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Considered an icon of conservation science, researchers at World Wildlife Fund (WWF) headquarters in Washington, D.C.,...
The new atlas, which shows the distribution of important trace metals and other substances, is the first product of...
Early in April, the first of a fleet of environmental monitoring satellites will lift off from Europe's spaceport in...
Since 2000, U.S. government health research agencies have spent almost $1 billion on an effort to churn out thousands...
Magdalena Koziol, a former postdoc at Yale University, was the victim of scientific sabotage. Now, she is suing the...
Antiretroviral drugs can protect people from becoming infected by HIV. But so-called pre-exposure prophylaxis, or PrEP...
Two studies show that eating a diet low in protein and high in carbohydrates is linked to a longer, healthier life, and...
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Getting the Most Out of Your Shrink
6 March 2006 (All day)
Giving a speech in public can be unnerving for just about anyone, but for people with social anxiety disorder, it's downright terrifying. Now, a small study suggests a surprising way to calm those and other social fears: a drug better known for fighting bacteria.
The drug D-cycloserine (DCS) is approved for use as an antibiotic, but it also stimulates NMDA receptors on brain cells. Animal experiments have shown that these receptors are crucial for learning, and in 2003, a team led by neuroscientist Michael Davis at Emory University in Atlanta showed that giving people with acrophobia small doses of DCS just before a therapy session helped them learn to overcome their fear of heights (ScienceNOW, 10 November 2003).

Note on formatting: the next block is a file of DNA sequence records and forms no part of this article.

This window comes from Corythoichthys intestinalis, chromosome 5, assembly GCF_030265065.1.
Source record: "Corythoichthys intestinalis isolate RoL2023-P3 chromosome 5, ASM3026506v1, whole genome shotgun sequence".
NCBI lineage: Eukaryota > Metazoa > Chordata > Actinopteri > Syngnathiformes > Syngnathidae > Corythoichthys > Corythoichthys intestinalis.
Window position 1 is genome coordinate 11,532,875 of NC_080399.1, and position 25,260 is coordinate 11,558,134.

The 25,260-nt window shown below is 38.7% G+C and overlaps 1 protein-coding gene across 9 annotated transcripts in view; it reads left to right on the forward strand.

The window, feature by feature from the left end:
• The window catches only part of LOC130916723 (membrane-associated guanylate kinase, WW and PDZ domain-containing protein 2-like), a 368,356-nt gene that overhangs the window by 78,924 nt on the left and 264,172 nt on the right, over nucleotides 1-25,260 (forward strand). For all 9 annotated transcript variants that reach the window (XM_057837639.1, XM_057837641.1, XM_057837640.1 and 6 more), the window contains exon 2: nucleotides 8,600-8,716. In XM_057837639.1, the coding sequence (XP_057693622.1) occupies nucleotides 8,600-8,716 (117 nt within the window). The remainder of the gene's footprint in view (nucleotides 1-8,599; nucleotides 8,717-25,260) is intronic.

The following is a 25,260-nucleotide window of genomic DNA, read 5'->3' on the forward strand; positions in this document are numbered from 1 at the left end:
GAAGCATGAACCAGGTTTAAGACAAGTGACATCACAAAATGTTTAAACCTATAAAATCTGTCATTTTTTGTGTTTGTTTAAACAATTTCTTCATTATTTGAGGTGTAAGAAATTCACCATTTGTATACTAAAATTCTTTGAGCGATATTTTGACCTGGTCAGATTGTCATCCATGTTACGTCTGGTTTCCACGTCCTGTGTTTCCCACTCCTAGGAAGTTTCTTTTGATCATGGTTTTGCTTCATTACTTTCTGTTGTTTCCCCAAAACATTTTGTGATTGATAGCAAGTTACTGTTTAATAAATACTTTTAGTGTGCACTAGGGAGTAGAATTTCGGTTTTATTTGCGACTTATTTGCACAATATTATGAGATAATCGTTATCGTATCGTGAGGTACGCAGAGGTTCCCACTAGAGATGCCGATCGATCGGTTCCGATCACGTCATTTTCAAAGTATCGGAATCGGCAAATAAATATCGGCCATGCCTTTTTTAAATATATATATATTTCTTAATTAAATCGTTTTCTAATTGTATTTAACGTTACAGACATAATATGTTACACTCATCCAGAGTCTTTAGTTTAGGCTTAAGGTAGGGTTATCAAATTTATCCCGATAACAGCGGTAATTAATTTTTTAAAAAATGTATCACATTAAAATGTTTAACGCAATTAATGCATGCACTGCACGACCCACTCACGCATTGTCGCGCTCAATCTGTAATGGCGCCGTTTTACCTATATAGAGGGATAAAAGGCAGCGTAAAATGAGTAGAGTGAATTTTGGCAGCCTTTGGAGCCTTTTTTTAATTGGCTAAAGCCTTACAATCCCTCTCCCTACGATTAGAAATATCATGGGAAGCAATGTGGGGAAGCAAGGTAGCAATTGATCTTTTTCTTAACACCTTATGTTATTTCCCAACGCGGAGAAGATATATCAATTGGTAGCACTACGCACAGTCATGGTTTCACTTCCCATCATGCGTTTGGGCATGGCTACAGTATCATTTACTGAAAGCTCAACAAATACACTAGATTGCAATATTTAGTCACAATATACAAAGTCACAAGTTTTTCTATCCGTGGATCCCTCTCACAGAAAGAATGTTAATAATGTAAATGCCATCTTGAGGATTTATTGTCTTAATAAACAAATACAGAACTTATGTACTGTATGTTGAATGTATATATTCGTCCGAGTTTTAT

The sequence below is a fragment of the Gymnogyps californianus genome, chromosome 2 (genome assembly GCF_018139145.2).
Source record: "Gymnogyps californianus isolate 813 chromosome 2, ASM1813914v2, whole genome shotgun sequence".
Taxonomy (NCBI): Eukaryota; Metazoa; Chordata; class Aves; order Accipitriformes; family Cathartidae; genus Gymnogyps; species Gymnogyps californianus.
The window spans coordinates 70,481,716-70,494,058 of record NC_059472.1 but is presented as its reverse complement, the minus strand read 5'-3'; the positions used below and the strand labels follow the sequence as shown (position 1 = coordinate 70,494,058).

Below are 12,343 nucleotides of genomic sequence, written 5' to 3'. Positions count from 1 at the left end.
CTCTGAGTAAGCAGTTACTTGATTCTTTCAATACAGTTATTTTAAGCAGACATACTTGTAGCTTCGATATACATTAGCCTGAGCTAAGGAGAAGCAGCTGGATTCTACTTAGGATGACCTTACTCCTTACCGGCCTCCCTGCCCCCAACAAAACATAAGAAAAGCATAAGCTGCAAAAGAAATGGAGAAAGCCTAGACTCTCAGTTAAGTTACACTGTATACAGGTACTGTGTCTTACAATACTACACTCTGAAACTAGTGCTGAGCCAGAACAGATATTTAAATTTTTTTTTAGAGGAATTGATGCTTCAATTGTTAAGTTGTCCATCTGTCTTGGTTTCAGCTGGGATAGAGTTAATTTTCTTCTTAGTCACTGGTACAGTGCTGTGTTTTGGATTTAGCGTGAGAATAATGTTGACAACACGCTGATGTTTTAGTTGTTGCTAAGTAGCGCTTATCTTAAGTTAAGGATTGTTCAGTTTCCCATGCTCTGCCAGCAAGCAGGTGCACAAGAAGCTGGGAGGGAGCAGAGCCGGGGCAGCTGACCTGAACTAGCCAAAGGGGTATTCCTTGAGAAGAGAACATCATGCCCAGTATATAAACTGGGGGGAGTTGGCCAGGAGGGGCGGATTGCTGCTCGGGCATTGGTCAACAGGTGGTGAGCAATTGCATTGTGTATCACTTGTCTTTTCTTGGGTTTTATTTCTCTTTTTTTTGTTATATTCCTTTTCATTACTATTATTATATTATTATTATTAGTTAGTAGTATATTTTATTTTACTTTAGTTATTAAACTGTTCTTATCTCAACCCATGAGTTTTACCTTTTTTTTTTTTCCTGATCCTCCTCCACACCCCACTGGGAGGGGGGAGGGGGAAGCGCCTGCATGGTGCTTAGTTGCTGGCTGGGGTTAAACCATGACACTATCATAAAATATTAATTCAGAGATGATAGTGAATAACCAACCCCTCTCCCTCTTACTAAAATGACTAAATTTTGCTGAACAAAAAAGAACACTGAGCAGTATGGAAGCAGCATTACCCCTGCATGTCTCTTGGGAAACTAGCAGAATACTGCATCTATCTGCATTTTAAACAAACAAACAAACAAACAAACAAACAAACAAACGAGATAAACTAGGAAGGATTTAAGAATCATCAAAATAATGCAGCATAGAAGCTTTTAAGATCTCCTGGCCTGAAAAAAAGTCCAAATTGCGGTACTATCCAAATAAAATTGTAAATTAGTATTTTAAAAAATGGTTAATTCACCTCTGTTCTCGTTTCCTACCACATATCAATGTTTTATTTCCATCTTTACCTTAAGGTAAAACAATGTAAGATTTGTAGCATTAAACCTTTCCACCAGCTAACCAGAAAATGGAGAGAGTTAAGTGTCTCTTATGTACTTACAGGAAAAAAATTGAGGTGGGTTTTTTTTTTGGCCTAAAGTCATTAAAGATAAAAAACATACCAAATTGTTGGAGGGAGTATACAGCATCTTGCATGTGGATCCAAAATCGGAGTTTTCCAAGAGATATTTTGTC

The new study tests the same idea on a far more common problem, social anxiety disorder. According to the National Institute of Mental Health, about 5.3 million people in the U.S. suffer from the disorder, which entails extreme anxiety and physical discomfort in everyday social situations. Current treatments--anti-anxiety drugs and cognitive behavioral therapy--help only about half of those afflicted, says Michael Otto, a clinical psychologist at Boston University.
To see if DCS could do better, Otto and colleagues gave the drug to people with social phobia an hour before a therapy session. During the session, the volunteers had to speak in front of a small audience and get feedback from the group. It's a stressful situation, but it helps teach patients that they often perform fine despite their anxiety, Otto says. In the study, 17 people got DCS and therapy, once a week for 5 weeks, while another 15 patients got placebo pills before therapy. Both groups improved, but the improvement was much more dramatic in the DCS group. A month after the last therapy session, the DCS patients reported less social anxiety in day-to-day life than did the placebo patients and had healthier scores on three diagnostic tests that measure anxiety, the researchers report in the March issue of the Archives of General Psychiatry.
The study's findings bode well for using DCS to augment therapy for a wide range of anxiety disorders, including post-traumatic stress disorder and obsessive compulsive disorder, says Davis. Using DCS is "fundamentally different" from the usual approach in psychiatry, he says. "You're not trying to treat the symptoms, but you're facilitating the learning that goes on with therapy."